Barclays’ director of Americas head of sanctions and ABC, Heather Epstein argued that breaking down siloes, talking to the KYC team, understanding risk and what business the customer is in - defense, military, tobacco, firearms– is key.
Scotia Bank’s managing director and global head of sanctions and screening, Andrew Jensen, added that FIs should use data providers’ data and work with other tools to make best use of the information available. He urged compliance teams to use sanction controls to integrate other pieces of the fincrime puzzle, including negative news, investigations, and indictments, and to be aware of the abuses in the systems – for example, modern slavery and trafficking.
4. Good data will remove opacity in corruption
There is mounting pressure, stemming from an ambitious regulatory agenda, to ‘lift the veil’ on corporate shell structures and beneficial ownership.
Explaining the outlook for banking anti-financial crime officers, former US Treasury Department official and founder of Capitol Peak Strategies LLC, Alex Zerden found room for optimism. He asserted that we are living through a unique time to be in the industry, due to the fact that the nature of data holding is growing at an unprecedent rate, accelerating the amount of data available and the capability of data analytics.
5. Technology together with human talent will deliver optimum results
While technology provides useful automation, human expertise coupled with technology outputs is invaluable.
Mastercard Transaction Services chief compliance officer Luis Alvarez predicted that AI is going to play an increasing role in compliance, but it’s not going to take your job. It will simply make your work more interesting and likely ensure you’re not going to be working on mundane tasks.
Maersk’s chief compliance officer, Alexandra Belmonte reinforced the point when she explained that her team has an automated transaction monitoring process, but Russia has proved that there is more needed from personnel and intelligence on the ground to fine-tune the approach to managing risk.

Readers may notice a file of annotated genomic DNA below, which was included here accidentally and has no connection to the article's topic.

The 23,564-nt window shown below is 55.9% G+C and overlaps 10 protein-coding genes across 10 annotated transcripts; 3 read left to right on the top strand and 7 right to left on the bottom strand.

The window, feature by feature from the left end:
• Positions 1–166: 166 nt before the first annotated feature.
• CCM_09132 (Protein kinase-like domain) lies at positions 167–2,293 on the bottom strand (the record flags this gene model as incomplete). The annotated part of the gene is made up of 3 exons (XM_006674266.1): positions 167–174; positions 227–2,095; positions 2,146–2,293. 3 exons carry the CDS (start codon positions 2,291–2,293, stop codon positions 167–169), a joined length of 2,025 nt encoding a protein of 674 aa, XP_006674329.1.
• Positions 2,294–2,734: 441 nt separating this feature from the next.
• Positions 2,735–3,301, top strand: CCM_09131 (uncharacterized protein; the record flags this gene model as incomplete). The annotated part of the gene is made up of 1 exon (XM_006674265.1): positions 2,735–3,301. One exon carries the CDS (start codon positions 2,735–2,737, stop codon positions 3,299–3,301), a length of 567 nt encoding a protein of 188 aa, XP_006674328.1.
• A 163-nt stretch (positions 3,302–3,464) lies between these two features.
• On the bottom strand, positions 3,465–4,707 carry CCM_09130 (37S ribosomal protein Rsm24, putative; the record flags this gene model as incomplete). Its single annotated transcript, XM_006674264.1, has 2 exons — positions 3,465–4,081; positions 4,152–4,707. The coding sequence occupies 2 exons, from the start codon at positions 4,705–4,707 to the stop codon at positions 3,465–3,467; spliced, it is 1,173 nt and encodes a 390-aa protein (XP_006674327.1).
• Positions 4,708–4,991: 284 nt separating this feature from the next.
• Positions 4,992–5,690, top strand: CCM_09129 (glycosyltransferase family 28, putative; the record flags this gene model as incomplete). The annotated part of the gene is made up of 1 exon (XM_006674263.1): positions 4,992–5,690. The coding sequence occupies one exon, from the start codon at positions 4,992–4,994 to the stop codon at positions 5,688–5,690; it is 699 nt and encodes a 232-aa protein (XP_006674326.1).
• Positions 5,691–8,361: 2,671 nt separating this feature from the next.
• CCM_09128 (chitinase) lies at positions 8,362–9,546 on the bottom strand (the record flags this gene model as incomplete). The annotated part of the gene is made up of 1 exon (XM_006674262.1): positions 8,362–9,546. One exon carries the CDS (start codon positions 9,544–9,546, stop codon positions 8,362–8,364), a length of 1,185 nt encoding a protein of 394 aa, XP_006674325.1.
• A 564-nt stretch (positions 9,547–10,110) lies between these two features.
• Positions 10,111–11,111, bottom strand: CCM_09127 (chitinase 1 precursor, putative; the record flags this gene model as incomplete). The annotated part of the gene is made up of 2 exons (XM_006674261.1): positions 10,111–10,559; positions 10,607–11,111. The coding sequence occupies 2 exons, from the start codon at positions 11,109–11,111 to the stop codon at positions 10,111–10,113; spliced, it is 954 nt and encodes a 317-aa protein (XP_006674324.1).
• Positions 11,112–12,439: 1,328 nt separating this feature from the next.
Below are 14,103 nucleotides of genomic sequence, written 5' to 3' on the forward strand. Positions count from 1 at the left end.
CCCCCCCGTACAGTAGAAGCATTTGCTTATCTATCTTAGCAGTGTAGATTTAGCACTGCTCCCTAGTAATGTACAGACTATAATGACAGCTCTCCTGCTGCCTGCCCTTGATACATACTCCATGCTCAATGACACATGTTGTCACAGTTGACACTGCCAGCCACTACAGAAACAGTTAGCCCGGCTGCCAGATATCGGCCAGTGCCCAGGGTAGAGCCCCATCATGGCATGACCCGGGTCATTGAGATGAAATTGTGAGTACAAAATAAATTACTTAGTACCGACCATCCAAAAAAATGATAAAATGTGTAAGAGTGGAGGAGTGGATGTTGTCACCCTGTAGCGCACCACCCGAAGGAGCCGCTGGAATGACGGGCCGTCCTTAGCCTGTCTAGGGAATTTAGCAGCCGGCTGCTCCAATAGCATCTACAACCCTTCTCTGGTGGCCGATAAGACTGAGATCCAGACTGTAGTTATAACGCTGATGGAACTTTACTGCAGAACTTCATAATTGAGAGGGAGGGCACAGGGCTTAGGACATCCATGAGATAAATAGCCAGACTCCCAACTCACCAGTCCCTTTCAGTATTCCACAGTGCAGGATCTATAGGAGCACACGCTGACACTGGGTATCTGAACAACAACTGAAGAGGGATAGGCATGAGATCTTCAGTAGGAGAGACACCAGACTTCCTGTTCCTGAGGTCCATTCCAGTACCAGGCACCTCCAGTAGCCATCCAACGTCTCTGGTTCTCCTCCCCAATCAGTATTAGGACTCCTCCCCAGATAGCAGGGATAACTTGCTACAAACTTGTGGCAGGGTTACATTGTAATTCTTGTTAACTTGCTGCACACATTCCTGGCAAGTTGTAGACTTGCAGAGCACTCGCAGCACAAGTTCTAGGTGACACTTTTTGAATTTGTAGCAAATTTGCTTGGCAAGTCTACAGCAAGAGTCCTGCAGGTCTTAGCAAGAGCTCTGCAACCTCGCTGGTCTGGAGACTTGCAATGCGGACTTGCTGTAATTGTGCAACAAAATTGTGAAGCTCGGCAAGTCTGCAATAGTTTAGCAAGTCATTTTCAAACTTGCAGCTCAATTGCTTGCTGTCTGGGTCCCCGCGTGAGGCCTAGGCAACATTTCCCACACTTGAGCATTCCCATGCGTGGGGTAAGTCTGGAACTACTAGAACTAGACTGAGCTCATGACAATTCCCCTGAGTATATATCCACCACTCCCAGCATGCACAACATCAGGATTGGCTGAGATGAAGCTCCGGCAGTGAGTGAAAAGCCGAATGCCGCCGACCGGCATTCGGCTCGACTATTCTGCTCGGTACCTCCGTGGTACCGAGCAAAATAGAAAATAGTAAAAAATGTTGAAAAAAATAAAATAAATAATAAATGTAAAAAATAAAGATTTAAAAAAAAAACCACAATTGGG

“Often times, smugglers will pick peak shipping season and mix in with the most common commodity shipped. It’s like looking for a needle in a haystack” she said.
Irma Juarez, Americas risk management head, enterprise financial crimes compliance at U.S Bank agreed that a mixture of systems and human intelligence that can best assess reasonability of transactions is the ideal.
She advocated for the importance of getting information from customers and maintaining open dialogue with them. “Picking up the phone and having a customer conversation can provide extremely valuable context," she added.
Some final thoughts on ACAMS Hollywood
In conclusion, some fascinating insights, predictions and advice given by an extraordinary collection of experts from all sides of the fight against financial crime at ACAMS Hollywood, with a particular focus on where next for sanctions, the interplay between AI and human talent, and how technological innovation is set to better power compliance teams to fight financial crime the world over.